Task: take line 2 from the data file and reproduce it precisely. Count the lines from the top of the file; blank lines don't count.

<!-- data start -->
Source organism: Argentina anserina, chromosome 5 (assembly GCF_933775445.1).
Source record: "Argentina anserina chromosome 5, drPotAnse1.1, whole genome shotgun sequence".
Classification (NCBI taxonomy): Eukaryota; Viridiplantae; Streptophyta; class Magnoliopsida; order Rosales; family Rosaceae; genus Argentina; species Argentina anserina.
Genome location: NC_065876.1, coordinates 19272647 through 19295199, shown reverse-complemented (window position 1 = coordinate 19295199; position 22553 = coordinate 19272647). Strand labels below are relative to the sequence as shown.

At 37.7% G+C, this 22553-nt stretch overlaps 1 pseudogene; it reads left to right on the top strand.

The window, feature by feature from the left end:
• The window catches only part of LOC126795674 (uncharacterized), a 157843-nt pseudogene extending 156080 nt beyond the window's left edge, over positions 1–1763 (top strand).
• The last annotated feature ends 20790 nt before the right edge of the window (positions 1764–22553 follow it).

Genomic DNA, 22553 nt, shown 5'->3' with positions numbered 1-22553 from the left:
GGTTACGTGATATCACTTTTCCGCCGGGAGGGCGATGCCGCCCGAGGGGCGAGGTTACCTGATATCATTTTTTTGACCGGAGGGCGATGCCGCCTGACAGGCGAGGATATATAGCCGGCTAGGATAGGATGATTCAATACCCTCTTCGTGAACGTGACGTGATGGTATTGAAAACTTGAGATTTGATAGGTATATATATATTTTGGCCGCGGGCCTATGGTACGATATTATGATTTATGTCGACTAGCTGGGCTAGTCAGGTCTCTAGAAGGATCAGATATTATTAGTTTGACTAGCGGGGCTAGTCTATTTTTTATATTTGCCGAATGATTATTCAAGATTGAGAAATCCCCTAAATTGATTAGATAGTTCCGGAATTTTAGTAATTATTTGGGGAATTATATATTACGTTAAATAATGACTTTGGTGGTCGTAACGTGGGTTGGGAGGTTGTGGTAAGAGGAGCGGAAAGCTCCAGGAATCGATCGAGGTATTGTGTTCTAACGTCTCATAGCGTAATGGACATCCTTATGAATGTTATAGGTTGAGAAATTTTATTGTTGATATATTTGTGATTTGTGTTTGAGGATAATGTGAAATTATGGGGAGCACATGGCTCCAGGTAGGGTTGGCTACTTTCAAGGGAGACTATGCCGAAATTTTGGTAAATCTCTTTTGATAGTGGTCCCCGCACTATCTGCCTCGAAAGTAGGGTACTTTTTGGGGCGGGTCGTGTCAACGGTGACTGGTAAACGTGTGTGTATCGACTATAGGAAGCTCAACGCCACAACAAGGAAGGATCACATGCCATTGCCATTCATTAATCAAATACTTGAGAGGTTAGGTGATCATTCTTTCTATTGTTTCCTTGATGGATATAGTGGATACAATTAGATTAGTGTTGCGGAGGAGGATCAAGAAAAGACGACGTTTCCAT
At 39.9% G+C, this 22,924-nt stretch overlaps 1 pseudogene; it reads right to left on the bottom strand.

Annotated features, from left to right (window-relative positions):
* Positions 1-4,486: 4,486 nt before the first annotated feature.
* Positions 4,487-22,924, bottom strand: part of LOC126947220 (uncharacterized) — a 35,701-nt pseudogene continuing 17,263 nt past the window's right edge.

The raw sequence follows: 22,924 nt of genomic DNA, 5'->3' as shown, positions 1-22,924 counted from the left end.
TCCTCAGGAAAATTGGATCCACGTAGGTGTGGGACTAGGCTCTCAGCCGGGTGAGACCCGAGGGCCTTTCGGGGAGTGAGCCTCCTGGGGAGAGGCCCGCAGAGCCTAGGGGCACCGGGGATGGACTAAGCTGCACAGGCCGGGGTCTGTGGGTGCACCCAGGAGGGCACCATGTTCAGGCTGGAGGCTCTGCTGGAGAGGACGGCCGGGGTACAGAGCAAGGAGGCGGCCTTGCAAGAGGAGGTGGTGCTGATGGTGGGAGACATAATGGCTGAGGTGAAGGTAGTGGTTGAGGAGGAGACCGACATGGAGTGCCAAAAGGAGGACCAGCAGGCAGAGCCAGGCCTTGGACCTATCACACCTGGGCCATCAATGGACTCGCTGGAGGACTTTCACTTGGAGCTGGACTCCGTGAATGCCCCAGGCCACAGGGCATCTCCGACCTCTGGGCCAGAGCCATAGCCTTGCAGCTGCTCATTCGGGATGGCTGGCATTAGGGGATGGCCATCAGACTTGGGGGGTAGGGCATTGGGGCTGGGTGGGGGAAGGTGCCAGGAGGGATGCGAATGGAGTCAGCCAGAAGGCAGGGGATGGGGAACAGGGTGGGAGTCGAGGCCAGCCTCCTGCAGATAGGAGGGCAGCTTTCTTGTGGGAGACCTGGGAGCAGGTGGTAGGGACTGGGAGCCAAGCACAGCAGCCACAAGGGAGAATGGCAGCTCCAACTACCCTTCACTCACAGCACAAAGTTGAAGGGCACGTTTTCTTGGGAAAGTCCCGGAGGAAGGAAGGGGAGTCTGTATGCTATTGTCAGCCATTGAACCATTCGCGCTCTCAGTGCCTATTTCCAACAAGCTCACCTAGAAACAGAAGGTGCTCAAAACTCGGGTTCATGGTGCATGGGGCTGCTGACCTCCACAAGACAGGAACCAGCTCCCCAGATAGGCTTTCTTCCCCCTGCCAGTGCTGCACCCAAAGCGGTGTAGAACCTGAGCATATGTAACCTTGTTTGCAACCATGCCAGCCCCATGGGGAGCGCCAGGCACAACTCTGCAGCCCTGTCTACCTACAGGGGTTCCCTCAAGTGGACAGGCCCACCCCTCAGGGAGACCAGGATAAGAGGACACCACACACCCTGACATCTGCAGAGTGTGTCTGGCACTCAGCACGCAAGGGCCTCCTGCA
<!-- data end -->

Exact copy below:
Source record: "Argentina anserina chromosome 5, drPotAnse1.1, whole genome shotgun sequence".